Last weekend’s concerts showed that artistic assets like beauty and virtuosity can make for some splendid experiences — but they’re not always enough. The Consonare Chorale’s program last weekend at Portland’s First Congregational Church comprised almost entirely music by contemporary composers, including attractive works by Portland-born Morten Lauridsen and Portland based Joan Szymko. The singers sailed smoothly through the show, which was enhanced by contributions from violinist Cecilia Archuleta and Consonare founder Georgina Philippson’s enthusiastic and engaging between-song remarks, which punctured the formality that can creep in when several dozen people in tuxes and formal dresses stand in front of an audience.
That audience seemed well satisfied by Consonare’s uniformly pretty, soothing sounds — like an evening of warm apple cider that was an ideal antidote for what immediately preceded them on my way to the concert: chilly squalls and the first 2/3 of what then appeared to be a total dismantlement of my Oregon Ducks by USC.
And yet after one relentlessly pretty, slow-to mid-tempo song after another, my ears craved something spicier, edgier. But expecting that at many American choral concerts is like going to the Rose Garden and being disappointed that the Yankees weren’t playing. Such simple, pretty, homophonic sounds are easy for amateur groups to learn, which encourages composers to fill that demand. Over-emphasis on textural and melodic beauty has been a characteristic of a lot of American choral music over the past couple of generations, and the attendant lack of innovation and diversity is one reason there’s so little overlap between audiences for it and more exciting, experimental instrumental new music (which is also why the latter tends to get a lot more attention in the media). In particular, I missed audible evidence of the 20th century’s greatest contributions to music — the African influences that pervaded blues, jazz and the century’s great pop music explosions beginning in the 1920s; the music of other cultures that energized so many American composers; and the harmonic and rhythmic innovations that avant grade-to- progressive American composers from Charles Ives on down added to the nation’s musical palette.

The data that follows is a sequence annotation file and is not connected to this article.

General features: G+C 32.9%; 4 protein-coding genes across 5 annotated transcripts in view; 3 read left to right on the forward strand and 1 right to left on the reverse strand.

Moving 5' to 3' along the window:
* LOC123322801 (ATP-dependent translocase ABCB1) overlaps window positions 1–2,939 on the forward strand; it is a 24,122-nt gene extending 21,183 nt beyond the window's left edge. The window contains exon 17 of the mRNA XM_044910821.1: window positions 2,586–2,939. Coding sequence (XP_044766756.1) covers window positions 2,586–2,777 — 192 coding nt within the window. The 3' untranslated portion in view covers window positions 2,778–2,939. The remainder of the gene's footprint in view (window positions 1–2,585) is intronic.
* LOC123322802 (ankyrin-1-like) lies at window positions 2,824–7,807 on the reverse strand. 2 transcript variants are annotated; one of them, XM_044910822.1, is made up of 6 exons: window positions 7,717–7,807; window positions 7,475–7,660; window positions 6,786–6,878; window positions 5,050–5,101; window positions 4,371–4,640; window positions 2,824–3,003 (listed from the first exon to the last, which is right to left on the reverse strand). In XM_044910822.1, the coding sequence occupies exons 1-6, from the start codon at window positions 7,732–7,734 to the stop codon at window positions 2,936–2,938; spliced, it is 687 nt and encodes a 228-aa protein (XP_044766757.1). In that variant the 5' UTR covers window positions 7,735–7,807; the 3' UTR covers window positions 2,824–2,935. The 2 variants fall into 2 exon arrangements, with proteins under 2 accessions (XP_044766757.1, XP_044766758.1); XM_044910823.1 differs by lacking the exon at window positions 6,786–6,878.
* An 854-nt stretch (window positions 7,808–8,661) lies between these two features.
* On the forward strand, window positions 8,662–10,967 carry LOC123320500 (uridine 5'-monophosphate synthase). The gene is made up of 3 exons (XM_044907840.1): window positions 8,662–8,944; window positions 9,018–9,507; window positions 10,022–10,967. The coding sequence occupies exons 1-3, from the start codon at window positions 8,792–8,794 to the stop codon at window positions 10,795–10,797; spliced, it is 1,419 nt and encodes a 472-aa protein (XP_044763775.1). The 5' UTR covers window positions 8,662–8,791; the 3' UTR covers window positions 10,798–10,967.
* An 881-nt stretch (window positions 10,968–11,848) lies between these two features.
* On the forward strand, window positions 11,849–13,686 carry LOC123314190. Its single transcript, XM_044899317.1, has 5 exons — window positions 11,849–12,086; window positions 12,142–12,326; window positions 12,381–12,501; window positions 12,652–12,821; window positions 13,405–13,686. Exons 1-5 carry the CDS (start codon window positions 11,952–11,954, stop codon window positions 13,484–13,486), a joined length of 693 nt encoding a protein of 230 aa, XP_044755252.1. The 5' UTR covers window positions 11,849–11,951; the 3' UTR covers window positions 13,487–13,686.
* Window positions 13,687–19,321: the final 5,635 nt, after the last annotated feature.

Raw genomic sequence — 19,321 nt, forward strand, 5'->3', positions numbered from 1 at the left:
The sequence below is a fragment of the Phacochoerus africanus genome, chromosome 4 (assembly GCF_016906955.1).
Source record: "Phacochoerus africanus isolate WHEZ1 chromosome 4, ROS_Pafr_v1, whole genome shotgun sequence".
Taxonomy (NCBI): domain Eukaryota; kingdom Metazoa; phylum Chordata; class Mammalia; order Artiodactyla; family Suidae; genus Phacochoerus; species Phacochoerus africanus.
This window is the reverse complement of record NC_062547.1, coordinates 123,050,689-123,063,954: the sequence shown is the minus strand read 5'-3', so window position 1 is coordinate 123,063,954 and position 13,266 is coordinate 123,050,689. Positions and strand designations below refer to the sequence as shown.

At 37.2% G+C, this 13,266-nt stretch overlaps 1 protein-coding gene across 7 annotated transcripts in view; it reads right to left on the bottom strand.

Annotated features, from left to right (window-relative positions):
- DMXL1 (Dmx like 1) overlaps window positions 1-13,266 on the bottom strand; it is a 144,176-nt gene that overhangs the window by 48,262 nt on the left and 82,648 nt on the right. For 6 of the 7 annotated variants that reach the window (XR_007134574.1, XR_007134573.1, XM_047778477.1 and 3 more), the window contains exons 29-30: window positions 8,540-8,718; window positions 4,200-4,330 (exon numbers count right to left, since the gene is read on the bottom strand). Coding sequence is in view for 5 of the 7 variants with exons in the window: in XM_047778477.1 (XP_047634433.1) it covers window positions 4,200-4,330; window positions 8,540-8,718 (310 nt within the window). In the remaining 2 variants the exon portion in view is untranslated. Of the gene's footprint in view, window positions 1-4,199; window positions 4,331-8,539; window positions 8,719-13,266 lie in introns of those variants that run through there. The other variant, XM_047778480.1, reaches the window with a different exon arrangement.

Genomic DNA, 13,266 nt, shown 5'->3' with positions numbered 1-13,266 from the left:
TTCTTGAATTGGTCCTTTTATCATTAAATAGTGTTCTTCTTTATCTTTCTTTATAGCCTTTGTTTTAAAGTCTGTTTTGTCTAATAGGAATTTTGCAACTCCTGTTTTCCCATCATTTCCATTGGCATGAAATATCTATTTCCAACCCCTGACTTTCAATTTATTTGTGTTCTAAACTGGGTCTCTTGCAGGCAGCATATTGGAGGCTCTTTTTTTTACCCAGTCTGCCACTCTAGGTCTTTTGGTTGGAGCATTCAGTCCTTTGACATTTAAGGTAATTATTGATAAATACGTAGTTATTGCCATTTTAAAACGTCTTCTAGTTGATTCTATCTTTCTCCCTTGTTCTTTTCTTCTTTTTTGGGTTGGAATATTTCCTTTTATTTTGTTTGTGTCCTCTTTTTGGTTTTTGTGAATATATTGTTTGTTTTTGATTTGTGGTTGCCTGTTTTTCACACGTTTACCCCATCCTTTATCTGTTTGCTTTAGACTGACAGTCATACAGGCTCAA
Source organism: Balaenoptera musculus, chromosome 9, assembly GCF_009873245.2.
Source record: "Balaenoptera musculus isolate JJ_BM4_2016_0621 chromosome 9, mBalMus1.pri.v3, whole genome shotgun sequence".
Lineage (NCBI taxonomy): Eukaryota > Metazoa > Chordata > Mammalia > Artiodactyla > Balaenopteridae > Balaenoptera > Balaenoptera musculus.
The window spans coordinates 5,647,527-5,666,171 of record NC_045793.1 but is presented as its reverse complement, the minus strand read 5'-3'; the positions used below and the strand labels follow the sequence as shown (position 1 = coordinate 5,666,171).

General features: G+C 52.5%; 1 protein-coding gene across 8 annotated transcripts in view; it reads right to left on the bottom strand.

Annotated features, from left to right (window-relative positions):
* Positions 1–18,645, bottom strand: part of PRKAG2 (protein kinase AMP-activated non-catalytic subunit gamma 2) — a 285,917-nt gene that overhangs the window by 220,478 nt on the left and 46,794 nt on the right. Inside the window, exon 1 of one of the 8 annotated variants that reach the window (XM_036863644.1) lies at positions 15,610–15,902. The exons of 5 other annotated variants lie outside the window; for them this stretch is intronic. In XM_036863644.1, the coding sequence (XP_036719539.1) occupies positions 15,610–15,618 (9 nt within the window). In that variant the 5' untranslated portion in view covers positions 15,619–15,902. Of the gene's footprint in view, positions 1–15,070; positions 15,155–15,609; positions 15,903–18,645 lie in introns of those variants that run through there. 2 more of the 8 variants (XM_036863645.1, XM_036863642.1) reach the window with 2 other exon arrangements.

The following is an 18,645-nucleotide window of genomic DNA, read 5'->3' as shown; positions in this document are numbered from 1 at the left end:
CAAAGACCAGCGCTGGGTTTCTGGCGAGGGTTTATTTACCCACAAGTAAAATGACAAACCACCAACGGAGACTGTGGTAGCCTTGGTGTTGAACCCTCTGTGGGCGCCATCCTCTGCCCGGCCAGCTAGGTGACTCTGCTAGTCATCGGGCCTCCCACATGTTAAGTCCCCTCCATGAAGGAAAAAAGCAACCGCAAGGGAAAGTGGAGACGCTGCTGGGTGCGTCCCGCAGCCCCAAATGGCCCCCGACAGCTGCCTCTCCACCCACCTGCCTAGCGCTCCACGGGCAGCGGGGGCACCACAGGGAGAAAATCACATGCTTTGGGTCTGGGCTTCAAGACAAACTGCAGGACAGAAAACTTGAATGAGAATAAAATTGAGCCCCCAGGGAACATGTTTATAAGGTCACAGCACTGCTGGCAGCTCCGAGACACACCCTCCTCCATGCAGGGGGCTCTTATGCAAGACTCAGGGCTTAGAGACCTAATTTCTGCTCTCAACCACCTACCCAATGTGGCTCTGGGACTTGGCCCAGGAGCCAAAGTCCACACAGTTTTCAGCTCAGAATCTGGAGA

If you wanted warm and soothing, though, this concert delivered. Other Oregon choirs follow the same formula, if not always performed so adroitly. But the ultimate blandness and sameness of too much of the music made me appreciate all the more the fascinating, diverse, and daring programming I’ve heard recently at PSU and Lewis & Clark’s choral programs and in groups like Oregon Repertory Singers, Resonance Ensemble, Portland Vocal Consort and others, in Oregon and elsewhere. Other choruses around the country are infusing energetic elements from gospel and the new a capella sounds into the musical bloodstream. Even the choirs that focus entirely on pre-20th century music have more muscular, complex, diverse, and/ or transcendent (and often polyphonic) music to draw on. I’m encouraged to see increasing demand for those qualities among ambitious choirs around the country. It would be great to see local choral organizations programming and even commissioning such ambitious music from local composers. And I’m looking forward to hearing the skilled singers of Consonare taking on more diverse repertoire in their March concert, which promises a mariachi band, Brazilian guitarist, and more.
Other shows last weekend supplied abundant musical invigoration. The stage at The Julians’ Sunday afternoon concert at Portland’s St. Stephens Episcopal Parish boasted large posters bearing the visages of the iconic pop stars whose music they were covering. The all-star group of female singers, drawn from top-drawer groups like Resonance, Portland Symphonic Choir, PVC, In Mulieribus and more, channel potent pop and other music from composers from John Lennon to Kurt Weill to contemporary pop songwriters and make it their own — without the dreaded clueless condescension that often transpires when cabaret crooners or opera divo/as go slumming around in pop.
They’re sort of like the Portland Cello Project with voices instead of cellos — and, hmm, come to think of it, what a combination that would be. Each singer’s voice has real presence, and while their harmonies are as tight and spot-on as you’d expect from their resumes, they profitably exploit their voices’ distinctive textures.